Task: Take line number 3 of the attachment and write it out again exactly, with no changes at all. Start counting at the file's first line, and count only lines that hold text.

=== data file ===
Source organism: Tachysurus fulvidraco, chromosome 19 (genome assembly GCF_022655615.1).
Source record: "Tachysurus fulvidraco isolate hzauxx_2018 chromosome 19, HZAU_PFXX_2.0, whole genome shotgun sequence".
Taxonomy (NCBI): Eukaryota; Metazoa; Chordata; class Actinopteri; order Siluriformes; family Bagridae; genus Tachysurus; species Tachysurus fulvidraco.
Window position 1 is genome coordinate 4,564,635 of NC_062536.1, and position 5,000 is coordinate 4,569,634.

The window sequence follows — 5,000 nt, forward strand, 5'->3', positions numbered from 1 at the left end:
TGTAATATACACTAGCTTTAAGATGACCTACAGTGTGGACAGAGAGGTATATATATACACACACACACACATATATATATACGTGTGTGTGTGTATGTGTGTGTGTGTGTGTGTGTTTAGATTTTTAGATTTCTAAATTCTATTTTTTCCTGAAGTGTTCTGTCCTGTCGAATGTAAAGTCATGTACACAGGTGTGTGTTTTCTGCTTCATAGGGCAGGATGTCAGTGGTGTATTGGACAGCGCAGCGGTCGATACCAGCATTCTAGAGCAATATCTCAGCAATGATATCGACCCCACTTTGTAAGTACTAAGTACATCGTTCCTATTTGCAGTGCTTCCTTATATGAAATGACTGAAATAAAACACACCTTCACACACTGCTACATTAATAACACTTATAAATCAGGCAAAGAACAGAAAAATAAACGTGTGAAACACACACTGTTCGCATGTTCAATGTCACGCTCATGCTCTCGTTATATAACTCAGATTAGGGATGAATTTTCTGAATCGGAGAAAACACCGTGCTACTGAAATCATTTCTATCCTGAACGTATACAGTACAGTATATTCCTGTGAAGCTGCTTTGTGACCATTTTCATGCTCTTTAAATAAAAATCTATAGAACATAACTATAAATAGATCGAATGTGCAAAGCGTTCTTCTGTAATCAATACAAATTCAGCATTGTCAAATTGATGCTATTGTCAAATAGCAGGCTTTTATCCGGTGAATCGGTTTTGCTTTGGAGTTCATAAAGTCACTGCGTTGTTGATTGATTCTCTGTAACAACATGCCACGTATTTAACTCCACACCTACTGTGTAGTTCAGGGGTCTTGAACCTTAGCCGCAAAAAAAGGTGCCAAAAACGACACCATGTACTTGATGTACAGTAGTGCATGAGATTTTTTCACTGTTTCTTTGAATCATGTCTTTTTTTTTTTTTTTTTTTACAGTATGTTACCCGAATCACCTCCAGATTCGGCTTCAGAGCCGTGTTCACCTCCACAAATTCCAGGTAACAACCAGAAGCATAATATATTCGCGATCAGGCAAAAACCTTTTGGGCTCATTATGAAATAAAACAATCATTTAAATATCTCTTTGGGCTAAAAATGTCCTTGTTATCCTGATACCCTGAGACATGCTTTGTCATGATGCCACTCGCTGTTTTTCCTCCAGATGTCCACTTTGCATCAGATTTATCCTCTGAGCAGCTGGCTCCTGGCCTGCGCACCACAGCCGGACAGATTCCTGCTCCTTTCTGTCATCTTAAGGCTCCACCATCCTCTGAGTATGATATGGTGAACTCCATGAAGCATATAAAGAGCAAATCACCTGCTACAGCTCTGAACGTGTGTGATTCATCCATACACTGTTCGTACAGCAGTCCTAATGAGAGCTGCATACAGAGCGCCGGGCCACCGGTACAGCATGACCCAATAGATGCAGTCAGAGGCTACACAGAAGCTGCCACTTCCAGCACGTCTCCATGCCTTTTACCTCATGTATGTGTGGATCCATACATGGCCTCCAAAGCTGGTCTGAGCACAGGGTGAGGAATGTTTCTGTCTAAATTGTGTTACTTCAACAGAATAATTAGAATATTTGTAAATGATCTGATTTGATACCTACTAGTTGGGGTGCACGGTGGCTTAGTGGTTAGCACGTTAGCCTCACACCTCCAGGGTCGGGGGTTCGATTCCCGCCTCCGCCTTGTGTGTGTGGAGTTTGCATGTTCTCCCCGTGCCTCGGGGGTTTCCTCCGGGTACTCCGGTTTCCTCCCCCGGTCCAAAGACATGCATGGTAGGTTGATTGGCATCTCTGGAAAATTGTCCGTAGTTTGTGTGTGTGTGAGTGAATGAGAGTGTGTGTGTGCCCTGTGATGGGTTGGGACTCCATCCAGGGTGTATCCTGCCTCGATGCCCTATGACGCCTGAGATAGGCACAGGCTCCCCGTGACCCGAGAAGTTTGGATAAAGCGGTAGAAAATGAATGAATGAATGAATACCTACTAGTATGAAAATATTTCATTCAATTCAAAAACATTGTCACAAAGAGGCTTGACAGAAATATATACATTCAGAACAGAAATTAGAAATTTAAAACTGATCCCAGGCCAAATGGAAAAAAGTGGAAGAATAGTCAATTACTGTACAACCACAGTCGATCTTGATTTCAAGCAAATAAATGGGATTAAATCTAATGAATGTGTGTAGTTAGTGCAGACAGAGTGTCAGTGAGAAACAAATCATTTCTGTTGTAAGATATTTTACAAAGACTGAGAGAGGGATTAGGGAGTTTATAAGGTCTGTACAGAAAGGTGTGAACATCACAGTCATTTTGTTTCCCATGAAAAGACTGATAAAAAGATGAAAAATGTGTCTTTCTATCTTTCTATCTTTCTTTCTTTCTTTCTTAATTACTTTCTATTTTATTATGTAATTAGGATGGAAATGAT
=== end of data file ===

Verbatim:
Taxonomy (NCBI): Eukaryota; Metazoa; Chordata; class Actinopteri; order Siluriformes; family Bagridae; genus Tachysurus; species Tachysurus fulvidraco.